Devon Allman | Making His Own Magic Bubble

turqouise 75People that want to do music, be a celebrity or become a “rock star” really need to go to work at FedEx immediately.

 

Devon Allman is edgy, soulful, and vibrant. After years with Devon Allman’s Honeytribe, he has released his first album, Turqoise, while also playing in all-star band The Royal Southern Brotherhood. Allman took time to discuss with us his music, his philosophy, his variety of musical interests, and his touring plans for 2013, as he explained his soulful journey along the path of musical success.

Tell me about your new CD, Turqouise.

It came out about a week and a half ago, worldwide on Ruf Records. It’s my first solo. I had a band called Honeytribe since 1999 and helped form a group last year known as The Royal Southern Brotherhood with one of the Neville brothers. It was time to do a solo record, kind of get laid back and do a mature collection of songs. I really think this record will enable me to take a whole new step and really started focusing on being a songwriter.

What about your songwriting methodology? Do you have a certain way that you start a song? Do you start with music? Do you start with lyrics?

It really just varies on every single song. One might be a title I like, and I will reverse engineer that title with lyrics and hope that the music comes around, or it might be a riff or the first line of a song. This acts as a doorway to get you there, and then flower out. You know, I’m glad there is no set way. I’m glad that it’s a variable thing.

What is it that drives your passion for music? Were you just born with it, or did you get into it at a certain age?

I got into music at age five. Early on, I had this romance with vinyl records: I liked to watch them spin, I liked to hear the licks of the guitar, and I just liked to hear the music. I liked to read over the words and try to figure out what this writer is trying to say. Then I hit a certain, point when I finally got passed the notion that these people were not gods, but they were people who had really gotten good at their craft. And it was like, “I want to try that.” It really had nothing to do with the family I come from. It had to do with my own personal direction.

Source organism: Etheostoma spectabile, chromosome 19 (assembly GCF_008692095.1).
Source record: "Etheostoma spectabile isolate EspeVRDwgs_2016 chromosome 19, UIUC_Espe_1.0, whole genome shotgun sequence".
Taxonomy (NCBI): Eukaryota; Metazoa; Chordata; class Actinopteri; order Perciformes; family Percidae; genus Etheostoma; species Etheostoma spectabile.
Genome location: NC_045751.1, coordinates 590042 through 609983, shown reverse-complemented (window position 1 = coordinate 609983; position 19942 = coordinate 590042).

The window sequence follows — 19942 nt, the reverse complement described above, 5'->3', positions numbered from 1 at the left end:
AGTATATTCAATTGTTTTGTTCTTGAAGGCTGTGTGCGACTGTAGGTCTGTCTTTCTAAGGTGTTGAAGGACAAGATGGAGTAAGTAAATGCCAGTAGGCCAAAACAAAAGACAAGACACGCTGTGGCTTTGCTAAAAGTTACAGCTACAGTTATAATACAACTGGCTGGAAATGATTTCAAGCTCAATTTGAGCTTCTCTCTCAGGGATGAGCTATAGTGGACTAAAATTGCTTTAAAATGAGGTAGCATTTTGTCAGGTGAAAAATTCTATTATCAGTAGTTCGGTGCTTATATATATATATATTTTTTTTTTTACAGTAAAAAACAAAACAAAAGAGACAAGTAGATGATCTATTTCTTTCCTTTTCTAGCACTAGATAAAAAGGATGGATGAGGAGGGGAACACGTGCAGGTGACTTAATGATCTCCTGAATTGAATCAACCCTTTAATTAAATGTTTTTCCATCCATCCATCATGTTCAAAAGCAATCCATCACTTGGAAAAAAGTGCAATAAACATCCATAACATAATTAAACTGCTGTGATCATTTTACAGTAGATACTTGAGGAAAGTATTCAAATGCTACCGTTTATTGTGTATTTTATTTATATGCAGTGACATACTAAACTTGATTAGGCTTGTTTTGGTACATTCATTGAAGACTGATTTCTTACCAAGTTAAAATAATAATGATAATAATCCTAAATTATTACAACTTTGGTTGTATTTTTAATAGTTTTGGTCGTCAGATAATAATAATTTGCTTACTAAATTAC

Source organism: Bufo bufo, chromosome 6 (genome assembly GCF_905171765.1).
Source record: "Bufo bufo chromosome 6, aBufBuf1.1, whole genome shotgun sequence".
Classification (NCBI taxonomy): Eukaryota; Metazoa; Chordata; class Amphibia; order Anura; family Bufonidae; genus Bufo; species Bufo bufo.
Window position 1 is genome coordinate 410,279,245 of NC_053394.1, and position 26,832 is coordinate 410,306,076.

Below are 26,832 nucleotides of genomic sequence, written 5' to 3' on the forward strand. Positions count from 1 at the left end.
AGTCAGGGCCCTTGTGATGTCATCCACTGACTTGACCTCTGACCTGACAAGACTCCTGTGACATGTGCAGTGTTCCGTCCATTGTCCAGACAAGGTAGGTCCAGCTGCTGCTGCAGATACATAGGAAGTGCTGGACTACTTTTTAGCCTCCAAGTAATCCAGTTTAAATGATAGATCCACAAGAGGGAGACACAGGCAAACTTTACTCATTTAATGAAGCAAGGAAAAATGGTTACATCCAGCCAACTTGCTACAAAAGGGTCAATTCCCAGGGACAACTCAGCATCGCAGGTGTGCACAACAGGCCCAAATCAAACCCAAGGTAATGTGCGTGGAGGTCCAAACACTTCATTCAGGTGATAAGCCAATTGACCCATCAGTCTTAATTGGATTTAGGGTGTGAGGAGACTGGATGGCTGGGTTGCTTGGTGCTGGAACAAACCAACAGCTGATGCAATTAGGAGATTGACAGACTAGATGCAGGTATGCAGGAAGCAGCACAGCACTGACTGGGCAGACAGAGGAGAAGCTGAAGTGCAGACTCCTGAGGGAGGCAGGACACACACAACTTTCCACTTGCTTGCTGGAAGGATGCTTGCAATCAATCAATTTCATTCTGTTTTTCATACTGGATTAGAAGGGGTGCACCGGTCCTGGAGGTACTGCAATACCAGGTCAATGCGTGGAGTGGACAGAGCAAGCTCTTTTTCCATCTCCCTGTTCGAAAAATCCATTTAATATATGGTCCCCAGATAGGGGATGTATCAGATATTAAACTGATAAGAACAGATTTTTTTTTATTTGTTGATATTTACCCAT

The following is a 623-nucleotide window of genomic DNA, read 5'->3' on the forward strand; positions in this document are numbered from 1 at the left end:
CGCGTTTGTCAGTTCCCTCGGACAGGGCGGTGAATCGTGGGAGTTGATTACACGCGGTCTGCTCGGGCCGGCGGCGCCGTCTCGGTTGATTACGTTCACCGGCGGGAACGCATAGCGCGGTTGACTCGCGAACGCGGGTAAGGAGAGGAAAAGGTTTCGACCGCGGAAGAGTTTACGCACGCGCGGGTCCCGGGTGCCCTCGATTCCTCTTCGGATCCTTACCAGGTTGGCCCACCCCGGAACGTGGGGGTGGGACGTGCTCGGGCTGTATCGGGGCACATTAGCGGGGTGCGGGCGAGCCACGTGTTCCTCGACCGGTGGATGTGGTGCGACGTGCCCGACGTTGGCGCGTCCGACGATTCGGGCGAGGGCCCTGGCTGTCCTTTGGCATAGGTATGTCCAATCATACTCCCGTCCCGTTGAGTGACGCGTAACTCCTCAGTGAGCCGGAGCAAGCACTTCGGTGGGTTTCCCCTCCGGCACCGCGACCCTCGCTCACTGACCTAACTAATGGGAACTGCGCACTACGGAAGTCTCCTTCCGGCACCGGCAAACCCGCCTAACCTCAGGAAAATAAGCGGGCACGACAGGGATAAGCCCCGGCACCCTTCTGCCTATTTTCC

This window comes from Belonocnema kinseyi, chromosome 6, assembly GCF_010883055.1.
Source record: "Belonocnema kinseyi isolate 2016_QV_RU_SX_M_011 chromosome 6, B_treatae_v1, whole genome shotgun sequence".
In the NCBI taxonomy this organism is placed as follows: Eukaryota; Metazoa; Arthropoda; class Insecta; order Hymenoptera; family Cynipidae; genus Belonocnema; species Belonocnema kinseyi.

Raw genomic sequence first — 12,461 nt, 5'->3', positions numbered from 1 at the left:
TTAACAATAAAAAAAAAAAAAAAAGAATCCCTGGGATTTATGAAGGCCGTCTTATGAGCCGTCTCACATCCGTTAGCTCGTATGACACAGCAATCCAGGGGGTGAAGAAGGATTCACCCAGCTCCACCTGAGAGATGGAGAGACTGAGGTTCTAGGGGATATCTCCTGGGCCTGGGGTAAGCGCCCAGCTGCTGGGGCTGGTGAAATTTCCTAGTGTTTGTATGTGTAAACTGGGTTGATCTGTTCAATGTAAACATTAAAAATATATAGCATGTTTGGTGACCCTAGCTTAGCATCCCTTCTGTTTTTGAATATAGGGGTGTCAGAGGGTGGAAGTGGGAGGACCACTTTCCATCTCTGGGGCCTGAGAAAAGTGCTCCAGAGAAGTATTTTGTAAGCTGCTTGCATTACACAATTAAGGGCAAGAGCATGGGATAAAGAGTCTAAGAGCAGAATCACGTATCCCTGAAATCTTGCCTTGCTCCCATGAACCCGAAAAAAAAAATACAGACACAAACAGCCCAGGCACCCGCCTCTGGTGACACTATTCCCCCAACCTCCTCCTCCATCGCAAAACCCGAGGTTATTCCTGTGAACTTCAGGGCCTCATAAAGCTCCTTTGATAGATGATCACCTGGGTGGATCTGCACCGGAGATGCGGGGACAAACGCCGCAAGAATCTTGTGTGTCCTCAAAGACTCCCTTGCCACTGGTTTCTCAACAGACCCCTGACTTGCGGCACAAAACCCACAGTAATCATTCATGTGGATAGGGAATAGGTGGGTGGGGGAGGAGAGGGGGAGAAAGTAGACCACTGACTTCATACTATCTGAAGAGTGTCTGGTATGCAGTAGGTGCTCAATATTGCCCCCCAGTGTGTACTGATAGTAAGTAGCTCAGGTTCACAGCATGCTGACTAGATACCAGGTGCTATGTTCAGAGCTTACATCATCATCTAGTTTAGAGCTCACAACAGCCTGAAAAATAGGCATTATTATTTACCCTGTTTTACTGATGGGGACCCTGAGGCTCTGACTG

Are there any rituals you perform before a show?

That’s a good question. No one has ever asked me the good stuff like this before. I do a Five-Hour Energy shot. Then I usually ask the largest cat who is in the room, 6’2″ or taller, to crack my back. Sometimes I’ll call my son, my girlfriend really quick, tell them a love them. I try to throw on some music and just get in the mode; that’s usually the last half hour.

Do you have a favorite performance who enlightens you or made an impression on you?Devon-Street-Photo-with-Guitar

I remember playing in Germany a few years back; I was the headliner and there were 33,000 people. It was just a sea of humanity and that one always sticks out. If you can entertain this many people playing your electronic guitar, doing your thing, it shows you’ve chosen wisely on your career path. I kinda shit my pants, but the other half of me was like, “Yeah, dude, this is everything you’ve worked toward.”

Totally, I think that having a musical career is like having a career in athletics. You train and you push, you train and you push, and then you have something pop. It’s like the bar has been raised and everything else needs to be progressive from that point. You have all of these components come together. It’s a long shot, maybe its 30 minutes, 90 minutes, or however long a performance is, but you keep going up a notch. I can feel it.

I remember playing where people were just charged a dollar to come in the door to see me play. Then, there’s places in America where my tickets sold for 43 bucks.

It sounds like you just persevered through that. You got to that point because of your drive. How long would you say it took you to get where you could say to yourself, “Wow, this is a success”?